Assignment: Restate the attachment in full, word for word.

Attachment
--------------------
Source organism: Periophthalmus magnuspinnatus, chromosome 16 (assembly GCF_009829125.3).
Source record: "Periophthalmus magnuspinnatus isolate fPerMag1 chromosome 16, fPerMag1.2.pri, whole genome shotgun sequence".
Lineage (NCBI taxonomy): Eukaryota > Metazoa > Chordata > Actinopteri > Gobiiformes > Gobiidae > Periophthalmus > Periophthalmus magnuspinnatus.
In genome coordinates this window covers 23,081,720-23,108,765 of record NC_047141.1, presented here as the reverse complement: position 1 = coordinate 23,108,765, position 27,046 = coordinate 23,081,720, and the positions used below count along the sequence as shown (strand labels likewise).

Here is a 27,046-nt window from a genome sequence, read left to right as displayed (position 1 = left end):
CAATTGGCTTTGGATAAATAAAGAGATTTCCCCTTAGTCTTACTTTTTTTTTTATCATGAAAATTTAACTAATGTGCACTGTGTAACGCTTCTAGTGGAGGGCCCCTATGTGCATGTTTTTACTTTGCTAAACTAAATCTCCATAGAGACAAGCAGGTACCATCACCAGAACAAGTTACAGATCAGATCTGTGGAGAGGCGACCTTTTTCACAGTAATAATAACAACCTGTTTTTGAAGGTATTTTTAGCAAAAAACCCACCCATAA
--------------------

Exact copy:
Source organism: Periophthalmus magnuspinnatus, chromosome 16 (assembly GCF_009829125.3).
Source record: "Periophthalmus magnuspinnatus isolate fPerMag1 chromosome 16, fPerMag1.2.pri, whole genome shotgun sequence".
Lineage (NCBI taxonomy): Eukaryota > Metazoa > Chordata > Actinopteri > Gobiiformes > Gobiidae > Periophthalmus > Periophthalmus magnuspinnatus.
In genome coordinates this window covers 23,081,720-23,108,765 of record NC_047141.1, presented here as the reverse complement: position 1 = coordinate 23,108,765, position 27,046 = coordinate 23,081,720, and the positions used below count along the sequence as shown (strand labels likewise).

Here is a 27,046-nt window from a genome sequence, read left to right as displayed (position 1 = left end):
CAATTGGCTTTGGATAAATAAAGAGATTTCCCCTTAGTCTTACTTTTTTTTTTATCATGAAAATTTAACTAATGTGCACTGTGTAACGCTTCTAGTGGAGGGCCCCTATGTGCATGTTTTTACTTTGCTAAACTAAATCTCCATAGAGACAAGCAGGTACCATCACCAGAACAAGTTACAGATCAGATCTGTGGAGAGGCGACCTTTTTCACAGTAATAATAACAACCTGTTTTTGAAGGTATTTTTAGCAAAAAACCCACCCATAA